Bond market's mirror image
Kitco Commentaries | Opinions, Ideas and Markets Talk
Featuring views and opinions written by market professionals, not staff journalists.
According to the Congressional Budget Office, the U.S. government posted a $225 billion budget deficit for June, up 156% from a year earlier. This means, the first nine months of fiscal 2023 showed a deficit of $1.4 trillion, which is up 171% from the amount seen during the first nine months of fiscal '22. Debt service payments are the fastest growing part of the deficit. Interest payments over the last nine months reached $652 billion, and are projected to grow by 39% from fiscal 2022. Interestingly, revenues fell 11% in the comparative period, which begs the question; if the economy is really growing, then why are tax revenues shrinking? The answer is, all we are actually measuring is nominal growth due to inflation…there is no real growth at all.
The U.S. debt is officially $32.6 trillion. However, the true size of government debts, including entitlement obligations such as Social Security and Medicare, is around $200 trillion. According to the estimates from the Congressional Budget Office, entitlements and interest expenses alone will equate to 100% of all taxes by 2040. The legendary investor Stan Druckenmiller frames it like this, by 2040, there will be no money left for defense, nothing to spend on any welfare programs, and no funds left to run any part of government. Of course, no government can operate without money—that is why they all own a printing press.
To make things worse, the Fed normally remits its profits made on government debt back to the Treasury. However, that is no longer the case because the Fed is now losing money. It pays more on RRP agreements and excess reserves than it earns on its Treasury and MBS holdings. According to my friend Chris Whalen of Whalen Global Advisors, the losses being incurred by the Fed means that the central bank will not be remitting any savings to the US Treasury for the next decade. "The Fed is on the way to operating losses of an estimated $110bn this year," writes Alex Pollock. "Its mark to market loss as of March 31, 2023, was $911bn."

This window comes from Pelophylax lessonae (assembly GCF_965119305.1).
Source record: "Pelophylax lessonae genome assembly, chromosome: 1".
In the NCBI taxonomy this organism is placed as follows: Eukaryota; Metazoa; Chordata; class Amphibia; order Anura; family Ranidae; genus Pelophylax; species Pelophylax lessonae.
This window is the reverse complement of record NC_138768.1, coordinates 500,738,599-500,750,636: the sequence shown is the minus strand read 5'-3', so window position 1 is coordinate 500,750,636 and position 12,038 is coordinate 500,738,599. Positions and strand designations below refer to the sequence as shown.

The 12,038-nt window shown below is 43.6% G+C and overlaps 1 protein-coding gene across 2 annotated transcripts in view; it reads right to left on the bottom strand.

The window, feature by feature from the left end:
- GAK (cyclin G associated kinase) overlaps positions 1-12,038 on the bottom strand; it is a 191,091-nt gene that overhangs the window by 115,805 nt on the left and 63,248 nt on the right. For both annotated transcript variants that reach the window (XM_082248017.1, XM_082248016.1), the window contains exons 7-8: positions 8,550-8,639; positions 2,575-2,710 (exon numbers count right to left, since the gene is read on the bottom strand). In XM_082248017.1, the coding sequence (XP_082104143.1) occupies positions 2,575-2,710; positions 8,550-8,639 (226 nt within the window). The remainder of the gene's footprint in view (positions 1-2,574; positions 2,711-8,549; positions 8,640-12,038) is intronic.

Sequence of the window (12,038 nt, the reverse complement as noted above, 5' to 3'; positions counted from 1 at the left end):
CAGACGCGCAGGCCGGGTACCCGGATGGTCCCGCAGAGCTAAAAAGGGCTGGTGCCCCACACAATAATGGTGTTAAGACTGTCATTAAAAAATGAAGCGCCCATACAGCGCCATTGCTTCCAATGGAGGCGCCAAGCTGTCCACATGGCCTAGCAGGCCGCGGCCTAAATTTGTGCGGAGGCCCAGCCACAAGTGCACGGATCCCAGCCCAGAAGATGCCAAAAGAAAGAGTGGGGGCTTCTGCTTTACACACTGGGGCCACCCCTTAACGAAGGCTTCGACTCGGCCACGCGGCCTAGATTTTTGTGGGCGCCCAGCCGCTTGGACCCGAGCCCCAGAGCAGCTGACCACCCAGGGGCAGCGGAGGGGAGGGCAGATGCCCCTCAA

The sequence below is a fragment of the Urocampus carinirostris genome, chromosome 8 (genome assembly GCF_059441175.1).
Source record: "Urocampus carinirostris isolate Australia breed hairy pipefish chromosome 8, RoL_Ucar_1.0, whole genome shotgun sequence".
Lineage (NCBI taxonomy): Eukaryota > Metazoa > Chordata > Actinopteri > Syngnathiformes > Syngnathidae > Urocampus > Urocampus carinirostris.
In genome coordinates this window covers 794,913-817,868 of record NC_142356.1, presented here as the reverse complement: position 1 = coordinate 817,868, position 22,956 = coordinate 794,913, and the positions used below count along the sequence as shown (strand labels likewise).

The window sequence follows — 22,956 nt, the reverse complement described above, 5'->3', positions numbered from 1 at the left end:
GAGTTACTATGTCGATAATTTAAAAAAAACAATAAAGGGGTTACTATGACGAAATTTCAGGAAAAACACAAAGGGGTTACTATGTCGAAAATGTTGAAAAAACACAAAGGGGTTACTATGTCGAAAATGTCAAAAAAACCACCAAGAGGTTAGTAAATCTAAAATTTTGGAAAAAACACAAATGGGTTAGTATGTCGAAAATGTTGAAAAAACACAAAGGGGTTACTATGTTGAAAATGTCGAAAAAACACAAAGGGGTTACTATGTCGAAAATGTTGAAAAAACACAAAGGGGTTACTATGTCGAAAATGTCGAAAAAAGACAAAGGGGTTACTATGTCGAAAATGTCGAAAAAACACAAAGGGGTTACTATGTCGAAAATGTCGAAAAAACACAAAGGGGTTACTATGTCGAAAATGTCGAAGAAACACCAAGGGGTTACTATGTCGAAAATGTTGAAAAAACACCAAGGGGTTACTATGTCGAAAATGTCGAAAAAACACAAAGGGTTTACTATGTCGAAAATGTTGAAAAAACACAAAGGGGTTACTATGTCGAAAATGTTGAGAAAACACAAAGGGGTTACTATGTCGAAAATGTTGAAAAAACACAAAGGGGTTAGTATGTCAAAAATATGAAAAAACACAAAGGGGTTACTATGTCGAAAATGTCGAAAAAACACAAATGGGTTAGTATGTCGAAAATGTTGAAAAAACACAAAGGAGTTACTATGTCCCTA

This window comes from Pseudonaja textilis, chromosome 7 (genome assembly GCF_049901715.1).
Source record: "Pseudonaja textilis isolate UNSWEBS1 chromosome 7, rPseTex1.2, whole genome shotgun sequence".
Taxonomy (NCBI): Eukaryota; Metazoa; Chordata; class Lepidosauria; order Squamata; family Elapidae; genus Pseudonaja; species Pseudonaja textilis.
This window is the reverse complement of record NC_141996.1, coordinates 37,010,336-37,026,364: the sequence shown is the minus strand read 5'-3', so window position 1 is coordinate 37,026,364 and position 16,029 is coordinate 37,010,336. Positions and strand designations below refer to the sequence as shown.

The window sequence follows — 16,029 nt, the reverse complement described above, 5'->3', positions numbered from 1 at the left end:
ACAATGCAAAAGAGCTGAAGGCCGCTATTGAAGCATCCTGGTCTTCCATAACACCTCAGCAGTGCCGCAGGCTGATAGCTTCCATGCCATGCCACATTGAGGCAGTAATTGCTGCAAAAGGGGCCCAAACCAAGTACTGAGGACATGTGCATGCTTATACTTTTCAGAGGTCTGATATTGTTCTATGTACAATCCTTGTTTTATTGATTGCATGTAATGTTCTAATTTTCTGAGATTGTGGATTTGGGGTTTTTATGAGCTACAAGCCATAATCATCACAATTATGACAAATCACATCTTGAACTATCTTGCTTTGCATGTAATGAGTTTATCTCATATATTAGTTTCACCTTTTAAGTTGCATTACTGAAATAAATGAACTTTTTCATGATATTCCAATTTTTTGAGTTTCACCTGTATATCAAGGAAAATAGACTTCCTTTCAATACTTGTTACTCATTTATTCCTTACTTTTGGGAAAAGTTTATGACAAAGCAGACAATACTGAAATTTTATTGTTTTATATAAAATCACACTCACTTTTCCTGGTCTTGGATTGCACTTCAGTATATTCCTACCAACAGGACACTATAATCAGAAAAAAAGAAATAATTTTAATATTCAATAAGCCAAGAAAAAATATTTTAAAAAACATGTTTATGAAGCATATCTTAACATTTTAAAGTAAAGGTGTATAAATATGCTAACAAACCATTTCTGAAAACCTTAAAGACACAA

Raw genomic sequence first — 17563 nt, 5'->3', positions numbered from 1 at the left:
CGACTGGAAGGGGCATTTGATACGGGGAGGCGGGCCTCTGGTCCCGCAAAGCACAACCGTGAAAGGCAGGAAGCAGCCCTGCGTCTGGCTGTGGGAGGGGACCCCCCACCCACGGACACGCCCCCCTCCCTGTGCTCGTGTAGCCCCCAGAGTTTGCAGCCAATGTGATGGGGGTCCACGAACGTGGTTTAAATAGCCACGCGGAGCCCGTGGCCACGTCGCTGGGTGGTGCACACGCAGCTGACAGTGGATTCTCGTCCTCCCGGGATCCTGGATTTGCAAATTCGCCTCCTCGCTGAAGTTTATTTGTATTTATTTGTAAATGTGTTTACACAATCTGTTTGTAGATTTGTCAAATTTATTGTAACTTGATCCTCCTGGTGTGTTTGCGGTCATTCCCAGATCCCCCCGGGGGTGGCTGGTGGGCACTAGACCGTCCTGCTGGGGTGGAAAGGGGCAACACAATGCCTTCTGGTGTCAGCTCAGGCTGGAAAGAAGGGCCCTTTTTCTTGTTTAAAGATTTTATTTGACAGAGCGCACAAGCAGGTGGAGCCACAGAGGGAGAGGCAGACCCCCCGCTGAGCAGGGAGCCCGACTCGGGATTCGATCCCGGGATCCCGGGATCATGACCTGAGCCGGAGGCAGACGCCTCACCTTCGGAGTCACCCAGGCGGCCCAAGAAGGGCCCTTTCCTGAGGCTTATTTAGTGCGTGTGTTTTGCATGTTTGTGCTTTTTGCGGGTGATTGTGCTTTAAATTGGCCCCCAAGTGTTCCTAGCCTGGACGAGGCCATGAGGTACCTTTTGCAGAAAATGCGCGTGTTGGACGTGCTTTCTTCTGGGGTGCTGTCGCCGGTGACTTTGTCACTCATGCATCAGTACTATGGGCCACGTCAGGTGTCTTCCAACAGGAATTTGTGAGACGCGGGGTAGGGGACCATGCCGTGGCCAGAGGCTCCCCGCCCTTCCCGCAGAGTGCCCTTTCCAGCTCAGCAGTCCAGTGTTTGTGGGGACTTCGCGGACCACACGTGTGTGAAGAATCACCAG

So, there are only three solutions on the table, massive spending cuts, humongous tax increases, or hyperinflation. All of which are extremely deleterious to the economy, but tax increases and spending cuts are politically untenable, and the economic damage incurred from either would engender depression in the short term—these are the only sustainable solutions. Hence, the Fed will most likely try to print the problem away. Remember, both parties just had a huge debate about raising the debt ceiling, and in the end, decided entitlements and defense spending were off the table. .
Hence, the Fed will most likely try to print the problem away. Hyperinflation is not at all a panacea either; but it can be obfuscated much more readily than a depression.
Therefore, after this current bout to fight inflation ends in an economic and asset price meltdown—as has been in the past—the Fed will eventually resort to another round of massive Quantitative Easing. After all, debt and deficits always spike during a recession. Only this time around, rather than having the government in a state of fiscal prudence, we have one that is already hemorrhaging red ink and heading for insolvency…if not already there.
This means Powell will be forced to increase the Fed's balance sheet once again by multiple trillions of dollars as he monetizes all the government debt needed to re-liquify the banking system and Treasury market. We know he will do this because of his history. When just a few banks failed in March of this year, Jerome Powell, without hesitation, printed $400 billion, backstopped all FDIC depositors, and offered to buy all banks' MBS and Treasury assets at par and hold them for a year—regardless of their worth. It is called the Bank Term Funding Program, and it bailed out the entire banking system.
We can be assured that revenue to the Treasury tumbles during a recession. We also know that expenditures surge as the automatic economic stabilizers kick in. This means the Fed's balance sheet will explode higher. And, as banks dump all of their troubled assets on the Fed, Powell's printing press will need to go on overdrive.
Hence, on the other side of this coming recession—and after its concomitant reflex bond-buying spree ends—look for bonds to enter a secular bear market, which should be the opposite image of the great multiple-decade bond bull that began in 1981.